The BGA Research Team, led by Head of Research Murray Hiebert, wrote an update to clients on the recent economic, political and social developments of the Myanmar civil war.


  • The leadership of the State Administration Council (SAC) is increasingly untenable and may not last in the coming months without changes at the top. Three years after seizing power, the military junta is losing ground in the civil war. The SAC is now at a critical juncture as it struggles to reclaim control of the borderlands, the economy teeters on the brink of collapse, exports dry up and the country’s human capital dwindles. Policy mismanagement has led to the hemorrhaging of foreign exchange reserves and capital flight, cementing Myanmar’s status as an economic backwater and pariah state.
  • The junta’s misdirected foreign exchange supervision policy has exacerbated Myanmar’s economic crisis. The establishment of complex layers of fixed exchange rates for the exporters and remittance senders has hampered future income flows. This misguided approach has led to a sharp decline in export revenue, which has dropped more than $2 billion — nearly 15 percent — since 2023. As a result, the SAC has been forced to ration its foreign exchange for essential imports such as fuel and cooking oil.


  • Myanmar’s political, economic and military dynamics are shifting even if regime collapse or a military defeat at the hands of anti-SAC forces seems unlikely for now. The combination of disagreements within the SAC and external pressure stemming from a stagnant economy and public anger over the newly implemented military service law has fueled resentment both internally and among what were once the SAC’s most ardent supporters. Concerns about the regime’s centralized decision-making have grown amid the country’s shrinking resources, auguring a future marked by greater instability and uncertainty. Whatever the outcome, power dynamics within the junta may not change substantially even if the SAC’s upper echelon were shuffled.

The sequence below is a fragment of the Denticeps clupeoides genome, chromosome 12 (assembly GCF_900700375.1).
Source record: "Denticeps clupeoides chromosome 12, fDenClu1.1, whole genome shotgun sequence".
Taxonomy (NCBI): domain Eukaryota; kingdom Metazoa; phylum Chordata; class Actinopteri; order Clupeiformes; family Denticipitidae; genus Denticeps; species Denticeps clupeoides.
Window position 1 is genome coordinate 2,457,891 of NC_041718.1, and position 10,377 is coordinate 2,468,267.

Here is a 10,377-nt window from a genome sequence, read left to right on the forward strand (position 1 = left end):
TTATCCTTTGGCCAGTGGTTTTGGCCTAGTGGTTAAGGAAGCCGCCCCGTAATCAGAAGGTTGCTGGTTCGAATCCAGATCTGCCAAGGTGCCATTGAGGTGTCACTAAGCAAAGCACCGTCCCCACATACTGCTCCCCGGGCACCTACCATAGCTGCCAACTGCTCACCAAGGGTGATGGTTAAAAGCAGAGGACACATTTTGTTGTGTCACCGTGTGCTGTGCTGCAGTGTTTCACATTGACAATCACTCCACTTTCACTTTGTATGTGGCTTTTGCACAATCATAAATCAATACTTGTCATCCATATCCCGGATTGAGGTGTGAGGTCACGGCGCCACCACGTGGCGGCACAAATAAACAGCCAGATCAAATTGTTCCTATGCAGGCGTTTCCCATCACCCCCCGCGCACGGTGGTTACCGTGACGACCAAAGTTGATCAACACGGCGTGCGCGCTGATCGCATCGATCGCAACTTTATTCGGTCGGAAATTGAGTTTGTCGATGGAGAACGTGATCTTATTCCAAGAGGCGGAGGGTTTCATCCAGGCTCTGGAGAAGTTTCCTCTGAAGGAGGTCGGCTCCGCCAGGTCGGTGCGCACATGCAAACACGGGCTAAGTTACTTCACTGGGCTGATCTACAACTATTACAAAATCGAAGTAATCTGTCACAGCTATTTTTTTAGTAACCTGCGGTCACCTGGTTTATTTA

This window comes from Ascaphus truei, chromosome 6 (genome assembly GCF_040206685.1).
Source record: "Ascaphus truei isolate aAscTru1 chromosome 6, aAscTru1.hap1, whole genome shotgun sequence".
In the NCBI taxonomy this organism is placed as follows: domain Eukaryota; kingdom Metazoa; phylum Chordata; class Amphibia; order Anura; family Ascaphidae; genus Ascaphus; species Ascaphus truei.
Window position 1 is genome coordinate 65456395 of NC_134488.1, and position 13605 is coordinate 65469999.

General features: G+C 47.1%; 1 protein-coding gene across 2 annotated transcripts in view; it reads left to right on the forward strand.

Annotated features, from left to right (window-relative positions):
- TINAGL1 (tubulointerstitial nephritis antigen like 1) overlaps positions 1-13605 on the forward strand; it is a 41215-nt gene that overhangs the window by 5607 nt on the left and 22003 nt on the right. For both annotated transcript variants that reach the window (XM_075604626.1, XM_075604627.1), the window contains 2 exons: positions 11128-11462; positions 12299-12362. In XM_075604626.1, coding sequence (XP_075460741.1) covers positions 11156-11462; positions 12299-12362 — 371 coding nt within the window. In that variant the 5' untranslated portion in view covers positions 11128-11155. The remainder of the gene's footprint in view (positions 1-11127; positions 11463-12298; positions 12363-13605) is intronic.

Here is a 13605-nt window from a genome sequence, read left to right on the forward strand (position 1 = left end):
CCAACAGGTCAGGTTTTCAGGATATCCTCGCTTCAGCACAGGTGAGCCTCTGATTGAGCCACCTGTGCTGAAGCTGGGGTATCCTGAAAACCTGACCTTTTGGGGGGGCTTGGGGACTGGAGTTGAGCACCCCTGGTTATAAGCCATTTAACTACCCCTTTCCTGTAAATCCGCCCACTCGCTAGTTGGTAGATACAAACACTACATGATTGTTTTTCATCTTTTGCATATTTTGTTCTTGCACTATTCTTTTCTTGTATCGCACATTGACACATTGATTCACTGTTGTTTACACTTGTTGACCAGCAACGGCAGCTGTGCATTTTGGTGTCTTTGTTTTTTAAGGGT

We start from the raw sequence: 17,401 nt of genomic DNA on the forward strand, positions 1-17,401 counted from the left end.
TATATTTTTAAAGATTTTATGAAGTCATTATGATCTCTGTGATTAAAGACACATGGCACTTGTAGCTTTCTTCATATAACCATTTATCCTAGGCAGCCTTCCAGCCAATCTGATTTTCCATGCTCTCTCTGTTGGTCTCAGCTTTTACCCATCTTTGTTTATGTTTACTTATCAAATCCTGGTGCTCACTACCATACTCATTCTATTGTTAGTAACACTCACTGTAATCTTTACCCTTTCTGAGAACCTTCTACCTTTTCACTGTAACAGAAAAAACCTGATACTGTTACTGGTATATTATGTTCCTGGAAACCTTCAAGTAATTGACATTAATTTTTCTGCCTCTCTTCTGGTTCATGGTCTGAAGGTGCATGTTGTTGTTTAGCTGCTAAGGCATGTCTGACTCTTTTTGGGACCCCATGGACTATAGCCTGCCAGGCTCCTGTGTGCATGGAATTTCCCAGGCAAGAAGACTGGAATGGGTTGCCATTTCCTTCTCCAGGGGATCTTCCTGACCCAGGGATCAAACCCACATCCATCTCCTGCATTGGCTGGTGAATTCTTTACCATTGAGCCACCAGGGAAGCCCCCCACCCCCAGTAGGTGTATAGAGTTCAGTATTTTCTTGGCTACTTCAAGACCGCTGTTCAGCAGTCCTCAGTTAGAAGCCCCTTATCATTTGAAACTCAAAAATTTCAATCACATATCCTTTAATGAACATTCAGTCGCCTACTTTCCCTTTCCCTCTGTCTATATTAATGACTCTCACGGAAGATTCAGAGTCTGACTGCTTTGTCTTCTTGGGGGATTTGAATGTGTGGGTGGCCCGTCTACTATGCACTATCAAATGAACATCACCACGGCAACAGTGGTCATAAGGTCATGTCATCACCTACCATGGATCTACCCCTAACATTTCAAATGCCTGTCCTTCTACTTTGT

• Compounding the economic turmoil is the nation’s deteriorating power situation, which has precipitated the gradual collapse of numerous manufacturing industries dependent on government-subsidized utilities. Trapped by an overvalued exchange rate and noncompetitive electricity tariffs, the SAC’s policies have prevented local and independent power producers from addressing the shortfalls in electricity generation. The recent loss of territorial control in remote regions housing key hydropower dams has also magnified the crisis. Escalating fighting along Myanmar’s borders with China and Thailand have delivered a severe blow to the country’s critical border trade, historically accounting for a third of its export revenue. Although merchants have sought alternative routes to China through the border gates of Kanpikete and Lweje in Kachin state, recent skirmishes between SAC forces and the Kachin Independence Army threaten to further destabilize border trade.


  • For business, Myanmar’s harrowing crisis is a big dent and setback from days before the coup. Fighting in broad swaths of the country, a deteriorating economy weakened by mismanagement, plummeting exports, a poorly devised foreign currency regime and flight of the country’s most educated young talent leave the country with a challenging environment for companies and foreign investors.
  • In the end, the disparate resistance movement, in the long run, offers the best hope to restore a democratic government in Myanmar, even if that involves reimagining the country’s borders and system of government. The Arakan Army has emerged as one of the strongest fighting forces among Myanmar’s EAOs, and it is conceivable that Rakhine state will achieve a high level of autonomy down the road. A new kind of Myanmar can still be workable, with risks, but this will require multi-level dialogue to drive consensus on a remodeled union.

We will continue to keep you updated on developments in Myanmar as they occur. If you have any comments or questions, please contact BGA Head of Research Murray Hiebert at

Best regards,

BGA Research Team